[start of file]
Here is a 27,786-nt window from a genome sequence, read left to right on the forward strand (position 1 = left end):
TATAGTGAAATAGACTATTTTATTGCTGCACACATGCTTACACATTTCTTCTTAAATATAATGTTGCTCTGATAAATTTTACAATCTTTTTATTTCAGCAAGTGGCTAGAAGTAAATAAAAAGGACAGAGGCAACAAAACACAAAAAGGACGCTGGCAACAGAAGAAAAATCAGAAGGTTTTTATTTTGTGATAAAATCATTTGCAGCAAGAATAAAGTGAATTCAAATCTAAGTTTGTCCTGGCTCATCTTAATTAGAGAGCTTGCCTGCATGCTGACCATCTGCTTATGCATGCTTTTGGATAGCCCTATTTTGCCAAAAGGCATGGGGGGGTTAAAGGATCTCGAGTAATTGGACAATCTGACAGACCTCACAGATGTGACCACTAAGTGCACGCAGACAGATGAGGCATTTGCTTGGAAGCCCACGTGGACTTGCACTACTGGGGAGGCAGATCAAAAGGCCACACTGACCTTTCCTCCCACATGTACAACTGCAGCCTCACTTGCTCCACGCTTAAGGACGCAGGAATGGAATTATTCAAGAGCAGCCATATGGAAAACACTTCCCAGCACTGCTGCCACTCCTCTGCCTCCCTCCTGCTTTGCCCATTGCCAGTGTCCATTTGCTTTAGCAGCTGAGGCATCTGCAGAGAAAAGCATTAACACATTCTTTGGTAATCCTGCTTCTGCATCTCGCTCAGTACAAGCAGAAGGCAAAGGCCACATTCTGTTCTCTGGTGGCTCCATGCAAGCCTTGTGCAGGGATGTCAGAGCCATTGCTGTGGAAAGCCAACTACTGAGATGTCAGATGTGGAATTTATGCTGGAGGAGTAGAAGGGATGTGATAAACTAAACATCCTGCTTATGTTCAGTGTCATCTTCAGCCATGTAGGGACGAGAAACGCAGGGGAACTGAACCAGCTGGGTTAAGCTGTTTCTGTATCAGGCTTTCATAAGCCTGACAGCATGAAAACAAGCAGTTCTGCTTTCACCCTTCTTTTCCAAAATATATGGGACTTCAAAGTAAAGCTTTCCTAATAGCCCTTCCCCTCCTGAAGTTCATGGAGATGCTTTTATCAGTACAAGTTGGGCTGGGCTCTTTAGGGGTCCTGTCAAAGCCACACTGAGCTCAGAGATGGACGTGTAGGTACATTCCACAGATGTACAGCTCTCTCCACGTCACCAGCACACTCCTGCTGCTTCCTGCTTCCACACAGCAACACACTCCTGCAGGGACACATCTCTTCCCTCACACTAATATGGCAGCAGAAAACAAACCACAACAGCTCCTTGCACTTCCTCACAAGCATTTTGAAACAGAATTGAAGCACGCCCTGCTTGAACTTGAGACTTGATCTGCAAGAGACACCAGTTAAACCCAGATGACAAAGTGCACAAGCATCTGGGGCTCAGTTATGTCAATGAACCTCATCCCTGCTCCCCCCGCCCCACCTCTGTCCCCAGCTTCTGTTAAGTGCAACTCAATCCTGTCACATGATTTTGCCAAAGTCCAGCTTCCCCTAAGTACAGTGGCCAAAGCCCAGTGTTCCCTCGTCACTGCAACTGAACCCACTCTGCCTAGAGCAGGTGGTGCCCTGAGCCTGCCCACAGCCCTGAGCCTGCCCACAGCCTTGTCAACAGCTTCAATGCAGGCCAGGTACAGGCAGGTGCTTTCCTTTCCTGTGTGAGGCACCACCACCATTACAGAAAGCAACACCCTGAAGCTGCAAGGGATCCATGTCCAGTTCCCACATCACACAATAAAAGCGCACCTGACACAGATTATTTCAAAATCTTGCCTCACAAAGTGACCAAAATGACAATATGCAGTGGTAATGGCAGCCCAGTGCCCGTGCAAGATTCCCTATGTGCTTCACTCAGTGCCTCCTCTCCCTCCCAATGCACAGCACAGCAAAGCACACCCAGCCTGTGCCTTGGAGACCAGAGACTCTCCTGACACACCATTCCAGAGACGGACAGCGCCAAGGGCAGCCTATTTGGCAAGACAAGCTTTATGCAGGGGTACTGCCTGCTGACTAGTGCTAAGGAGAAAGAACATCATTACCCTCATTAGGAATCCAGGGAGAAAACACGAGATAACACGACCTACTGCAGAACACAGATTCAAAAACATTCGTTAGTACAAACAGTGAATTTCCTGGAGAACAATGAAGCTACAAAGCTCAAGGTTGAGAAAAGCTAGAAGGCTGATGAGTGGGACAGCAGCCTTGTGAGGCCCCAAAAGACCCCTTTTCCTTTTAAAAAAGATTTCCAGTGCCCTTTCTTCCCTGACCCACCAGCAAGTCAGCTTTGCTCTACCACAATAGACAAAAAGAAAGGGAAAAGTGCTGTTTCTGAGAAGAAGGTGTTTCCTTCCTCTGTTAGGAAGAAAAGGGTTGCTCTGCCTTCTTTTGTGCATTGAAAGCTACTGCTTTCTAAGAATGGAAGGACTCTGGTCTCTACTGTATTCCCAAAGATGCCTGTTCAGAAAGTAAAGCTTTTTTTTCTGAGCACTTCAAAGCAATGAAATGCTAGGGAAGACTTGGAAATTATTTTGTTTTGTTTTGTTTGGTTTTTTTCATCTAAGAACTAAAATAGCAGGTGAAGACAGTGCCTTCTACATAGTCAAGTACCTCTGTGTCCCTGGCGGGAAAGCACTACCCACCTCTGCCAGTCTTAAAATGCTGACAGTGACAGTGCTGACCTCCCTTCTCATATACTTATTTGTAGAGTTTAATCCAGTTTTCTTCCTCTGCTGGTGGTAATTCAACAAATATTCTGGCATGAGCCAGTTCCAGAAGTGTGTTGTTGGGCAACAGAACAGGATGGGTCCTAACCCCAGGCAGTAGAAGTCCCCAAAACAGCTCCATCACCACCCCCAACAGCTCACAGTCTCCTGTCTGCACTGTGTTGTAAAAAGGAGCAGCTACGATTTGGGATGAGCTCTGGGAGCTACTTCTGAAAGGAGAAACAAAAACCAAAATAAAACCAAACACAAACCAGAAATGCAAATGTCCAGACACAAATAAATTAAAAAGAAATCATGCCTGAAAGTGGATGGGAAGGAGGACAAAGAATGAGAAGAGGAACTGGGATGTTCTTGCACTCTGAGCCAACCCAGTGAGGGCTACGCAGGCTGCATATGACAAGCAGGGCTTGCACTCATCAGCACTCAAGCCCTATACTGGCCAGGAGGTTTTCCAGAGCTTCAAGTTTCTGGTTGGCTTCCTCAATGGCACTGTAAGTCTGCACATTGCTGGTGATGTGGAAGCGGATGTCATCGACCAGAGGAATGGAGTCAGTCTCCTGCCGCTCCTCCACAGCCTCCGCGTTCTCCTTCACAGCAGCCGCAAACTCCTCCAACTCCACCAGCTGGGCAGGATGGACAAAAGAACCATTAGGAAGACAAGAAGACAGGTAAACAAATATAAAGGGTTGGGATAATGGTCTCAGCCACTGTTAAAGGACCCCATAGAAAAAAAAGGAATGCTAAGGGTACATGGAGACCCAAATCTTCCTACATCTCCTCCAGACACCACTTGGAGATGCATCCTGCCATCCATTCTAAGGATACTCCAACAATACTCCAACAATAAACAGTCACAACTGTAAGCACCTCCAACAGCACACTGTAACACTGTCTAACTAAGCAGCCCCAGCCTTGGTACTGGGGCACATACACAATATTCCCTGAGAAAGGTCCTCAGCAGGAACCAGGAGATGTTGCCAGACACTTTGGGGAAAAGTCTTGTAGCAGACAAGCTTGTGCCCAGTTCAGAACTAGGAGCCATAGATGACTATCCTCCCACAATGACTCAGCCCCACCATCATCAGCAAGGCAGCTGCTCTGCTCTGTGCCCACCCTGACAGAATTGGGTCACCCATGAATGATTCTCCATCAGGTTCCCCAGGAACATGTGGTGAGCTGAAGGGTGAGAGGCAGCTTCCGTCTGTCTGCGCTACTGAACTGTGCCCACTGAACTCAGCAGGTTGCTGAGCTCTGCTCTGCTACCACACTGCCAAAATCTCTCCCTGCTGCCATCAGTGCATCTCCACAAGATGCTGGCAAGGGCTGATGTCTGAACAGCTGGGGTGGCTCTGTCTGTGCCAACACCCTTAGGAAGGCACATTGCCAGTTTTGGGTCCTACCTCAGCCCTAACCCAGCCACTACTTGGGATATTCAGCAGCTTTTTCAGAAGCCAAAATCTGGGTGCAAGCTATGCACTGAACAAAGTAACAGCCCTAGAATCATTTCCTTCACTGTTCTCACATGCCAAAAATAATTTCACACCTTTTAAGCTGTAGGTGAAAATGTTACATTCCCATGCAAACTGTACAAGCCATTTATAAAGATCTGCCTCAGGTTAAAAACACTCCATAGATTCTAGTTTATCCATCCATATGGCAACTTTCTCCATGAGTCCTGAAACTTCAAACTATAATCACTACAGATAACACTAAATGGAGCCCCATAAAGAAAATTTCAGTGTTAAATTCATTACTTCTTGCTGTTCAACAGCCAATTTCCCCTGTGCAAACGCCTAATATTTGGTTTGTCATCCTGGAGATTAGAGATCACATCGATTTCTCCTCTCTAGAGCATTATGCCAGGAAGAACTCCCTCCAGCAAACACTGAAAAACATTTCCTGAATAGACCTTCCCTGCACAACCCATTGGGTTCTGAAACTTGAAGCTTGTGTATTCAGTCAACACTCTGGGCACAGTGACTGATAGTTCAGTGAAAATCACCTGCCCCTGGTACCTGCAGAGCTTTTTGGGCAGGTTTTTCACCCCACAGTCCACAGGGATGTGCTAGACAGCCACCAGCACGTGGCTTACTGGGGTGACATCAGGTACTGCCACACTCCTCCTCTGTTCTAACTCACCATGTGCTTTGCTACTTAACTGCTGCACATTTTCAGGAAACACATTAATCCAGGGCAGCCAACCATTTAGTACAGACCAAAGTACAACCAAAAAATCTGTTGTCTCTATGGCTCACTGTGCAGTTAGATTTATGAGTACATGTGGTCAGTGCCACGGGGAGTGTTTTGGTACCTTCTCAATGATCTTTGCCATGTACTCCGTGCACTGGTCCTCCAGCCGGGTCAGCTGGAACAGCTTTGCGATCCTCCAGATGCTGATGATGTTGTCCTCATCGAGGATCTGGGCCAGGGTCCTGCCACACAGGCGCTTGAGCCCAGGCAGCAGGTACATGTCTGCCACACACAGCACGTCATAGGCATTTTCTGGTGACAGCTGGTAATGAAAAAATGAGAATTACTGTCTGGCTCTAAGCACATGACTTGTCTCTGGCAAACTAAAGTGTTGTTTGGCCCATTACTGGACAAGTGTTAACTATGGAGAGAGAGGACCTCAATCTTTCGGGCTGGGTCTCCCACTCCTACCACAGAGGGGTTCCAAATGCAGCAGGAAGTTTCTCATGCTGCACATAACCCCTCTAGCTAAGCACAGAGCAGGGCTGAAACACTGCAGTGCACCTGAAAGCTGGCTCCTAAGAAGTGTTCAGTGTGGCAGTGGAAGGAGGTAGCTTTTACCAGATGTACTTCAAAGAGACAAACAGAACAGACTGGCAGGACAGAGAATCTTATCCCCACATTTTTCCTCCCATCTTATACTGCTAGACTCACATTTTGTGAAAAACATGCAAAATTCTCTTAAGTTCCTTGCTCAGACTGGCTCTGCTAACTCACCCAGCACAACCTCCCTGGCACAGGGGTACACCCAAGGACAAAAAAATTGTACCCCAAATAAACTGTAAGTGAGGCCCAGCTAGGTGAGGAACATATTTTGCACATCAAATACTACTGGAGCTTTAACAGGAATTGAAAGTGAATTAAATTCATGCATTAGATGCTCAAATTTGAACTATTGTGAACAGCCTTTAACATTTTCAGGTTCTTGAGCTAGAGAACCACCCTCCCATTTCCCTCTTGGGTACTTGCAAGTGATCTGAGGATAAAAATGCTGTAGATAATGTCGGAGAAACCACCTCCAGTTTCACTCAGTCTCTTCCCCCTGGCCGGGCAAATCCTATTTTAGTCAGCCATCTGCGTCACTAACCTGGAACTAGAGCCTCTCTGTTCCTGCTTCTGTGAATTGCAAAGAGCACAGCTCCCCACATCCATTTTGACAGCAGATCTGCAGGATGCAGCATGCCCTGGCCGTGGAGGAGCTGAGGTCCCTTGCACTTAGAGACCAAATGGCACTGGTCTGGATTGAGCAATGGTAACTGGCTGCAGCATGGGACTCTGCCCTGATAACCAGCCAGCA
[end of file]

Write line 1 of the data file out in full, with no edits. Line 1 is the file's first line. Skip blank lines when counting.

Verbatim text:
Here is a 27,786-nt window from a genome sequence, read left to right on the forward strand (position 1 = left end):